Because proactive customer service is preventative, many issues can be avoided altogether. By stepping in, you’re removing potential roadblocks along the customer journey and improving the overall experience. 

Examples of proactive customer service

While it might sound daunting, offering proactive support doesn’t need to be complex. Here are some common examples of proactive customer service in practice:

1. Reaching out via automated chat

AI platforms can proactively contact customers over chat by detecting if shoppers are struggling at key points of the customer journey in real-time. 

For example, if a customer is viewing several similar products, automation tools can instantly put them in touch with a product expert to help them decide which is best. Or if a customer has been stuck on your payment page for some time, you can open up a chat window and offer relevant info on everything from orders and payment to shipping.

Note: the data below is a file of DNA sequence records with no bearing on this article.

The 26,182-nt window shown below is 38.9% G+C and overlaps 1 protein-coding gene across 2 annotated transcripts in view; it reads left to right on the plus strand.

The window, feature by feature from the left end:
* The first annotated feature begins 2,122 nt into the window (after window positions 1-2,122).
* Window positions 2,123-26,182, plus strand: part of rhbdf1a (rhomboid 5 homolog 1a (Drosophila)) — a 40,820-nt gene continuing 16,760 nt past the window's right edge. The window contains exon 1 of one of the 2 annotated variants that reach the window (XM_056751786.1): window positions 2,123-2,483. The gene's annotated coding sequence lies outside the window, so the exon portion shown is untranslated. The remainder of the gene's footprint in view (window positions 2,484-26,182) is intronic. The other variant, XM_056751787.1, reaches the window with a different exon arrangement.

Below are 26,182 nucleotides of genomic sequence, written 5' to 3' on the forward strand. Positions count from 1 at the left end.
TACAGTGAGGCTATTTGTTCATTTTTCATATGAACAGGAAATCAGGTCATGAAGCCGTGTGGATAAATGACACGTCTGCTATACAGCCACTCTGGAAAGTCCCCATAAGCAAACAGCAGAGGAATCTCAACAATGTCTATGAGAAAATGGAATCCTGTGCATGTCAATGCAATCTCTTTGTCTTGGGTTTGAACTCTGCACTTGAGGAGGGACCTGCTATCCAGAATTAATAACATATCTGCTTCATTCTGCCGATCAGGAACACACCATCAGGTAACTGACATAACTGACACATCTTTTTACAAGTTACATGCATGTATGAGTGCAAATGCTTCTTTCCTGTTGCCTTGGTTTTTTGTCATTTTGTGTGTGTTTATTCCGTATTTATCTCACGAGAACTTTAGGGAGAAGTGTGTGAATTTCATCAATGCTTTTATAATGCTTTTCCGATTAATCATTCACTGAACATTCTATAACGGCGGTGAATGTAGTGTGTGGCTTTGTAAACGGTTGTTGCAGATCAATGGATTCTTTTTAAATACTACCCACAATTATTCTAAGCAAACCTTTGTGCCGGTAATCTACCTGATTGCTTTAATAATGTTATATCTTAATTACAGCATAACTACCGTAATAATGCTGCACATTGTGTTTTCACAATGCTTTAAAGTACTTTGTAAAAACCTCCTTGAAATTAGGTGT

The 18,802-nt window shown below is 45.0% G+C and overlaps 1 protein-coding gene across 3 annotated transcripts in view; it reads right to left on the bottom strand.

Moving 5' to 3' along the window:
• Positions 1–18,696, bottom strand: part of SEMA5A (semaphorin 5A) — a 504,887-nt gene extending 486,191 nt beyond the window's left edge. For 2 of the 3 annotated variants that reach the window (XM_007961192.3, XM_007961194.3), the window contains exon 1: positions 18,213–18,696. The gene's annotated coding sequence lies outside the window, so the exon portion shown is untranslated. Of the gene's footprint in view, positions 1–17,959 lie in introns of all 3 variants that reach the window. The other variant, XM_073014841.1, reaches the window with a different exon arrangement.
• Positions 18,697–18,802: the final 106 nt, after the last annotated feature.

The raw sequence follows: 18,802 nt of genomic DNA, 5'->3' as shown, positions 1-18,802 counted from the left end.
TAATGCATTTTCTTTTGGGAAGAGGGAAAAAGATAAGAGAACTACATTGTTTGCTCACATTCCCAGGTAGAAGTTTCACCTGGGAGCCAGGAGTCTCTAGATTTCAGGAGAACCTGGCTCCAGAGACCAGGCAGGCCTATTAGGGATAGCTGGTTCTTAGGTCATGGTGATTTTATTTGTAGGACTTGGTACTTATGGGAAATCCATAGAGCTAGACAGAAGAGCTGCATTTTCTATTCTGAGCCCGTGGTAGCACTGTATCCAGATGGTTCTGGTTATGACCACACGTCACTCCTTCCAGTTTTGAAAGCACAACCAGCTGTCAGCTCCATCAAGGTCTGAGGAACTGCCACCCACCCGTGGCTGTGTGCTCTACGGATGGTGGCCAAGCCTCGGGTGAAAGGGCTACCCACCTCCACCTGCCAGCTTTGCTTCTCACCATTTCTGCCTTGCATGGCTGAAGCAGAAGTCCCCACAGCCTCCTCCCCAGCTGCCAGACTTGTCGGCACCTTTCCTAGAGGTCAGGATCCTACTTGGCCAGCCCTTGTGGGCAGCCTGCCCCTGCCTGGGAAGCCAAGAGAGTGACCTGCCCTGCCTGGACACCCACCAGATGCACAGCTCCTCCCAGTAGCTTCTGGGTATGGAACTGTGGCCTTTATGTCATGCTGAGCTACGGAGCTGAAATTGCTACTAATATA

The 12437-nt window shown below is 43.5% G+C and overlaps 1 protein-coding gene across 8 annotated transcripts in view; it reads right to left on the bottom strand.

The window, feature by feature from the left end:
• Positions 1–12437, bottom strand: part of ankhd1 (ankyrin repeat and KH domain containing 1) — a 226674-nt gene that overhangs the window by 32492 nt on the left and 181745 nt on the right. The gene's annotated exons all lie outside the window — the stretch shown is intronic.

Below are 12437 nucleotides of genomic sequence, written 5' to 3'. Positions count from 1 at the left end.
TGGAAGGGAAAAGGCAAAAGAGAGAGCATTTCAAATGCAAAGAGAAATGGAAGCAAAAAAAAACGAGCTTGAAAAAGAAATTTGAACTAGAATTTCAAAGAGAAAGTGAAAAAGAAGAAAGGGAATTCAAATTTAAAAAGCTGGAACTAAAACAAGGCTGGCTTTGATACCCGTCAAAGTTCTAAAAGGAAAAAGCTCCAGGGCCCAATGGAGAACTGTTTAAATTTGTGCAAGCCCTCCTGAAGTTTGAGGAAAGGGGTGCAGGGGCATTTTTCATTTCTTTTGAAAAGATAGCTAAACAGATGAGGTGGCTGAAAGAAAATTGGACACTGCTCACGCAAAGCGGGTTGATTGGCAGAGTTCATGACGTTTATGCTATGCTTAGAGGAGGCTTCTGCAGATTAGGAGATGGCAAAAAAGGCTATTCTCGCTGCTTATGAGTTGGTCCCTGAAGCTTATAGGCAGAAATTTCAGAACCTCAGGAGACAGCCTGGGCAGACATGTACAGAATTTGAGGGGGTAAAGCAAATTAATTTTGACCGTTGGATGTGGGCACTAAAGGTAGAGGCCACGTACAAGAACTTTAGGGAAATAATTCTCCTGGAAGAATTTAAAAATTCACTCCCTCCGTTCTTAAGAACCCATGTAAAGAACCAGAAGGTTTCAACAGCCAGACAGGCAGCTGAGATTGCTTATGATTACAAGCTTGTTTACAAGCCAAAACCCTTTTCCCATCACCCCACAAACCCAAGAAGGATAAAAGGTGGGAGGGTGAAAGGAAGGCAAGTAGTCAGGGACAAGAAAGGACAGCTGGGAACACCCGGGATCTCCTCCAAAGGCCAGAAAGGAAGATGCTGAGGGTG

2. Personalizing interactions

Proactive service lets you anticipate exactly what customers are looking for. By tracking a shopper’s history, automation tools can recommend products, provide shipping updates, and send out alerts on any issues that may impact customers or their orders. 

Service teams can give customers the VIP treatment without them having to ask for it. Send out exclusive deals, gifts, or discounts to deepen your relationship with them. Reward your loyal customers on their birthdays or other special occasions so they know they’re appreciated. A simple order status update goes a long way.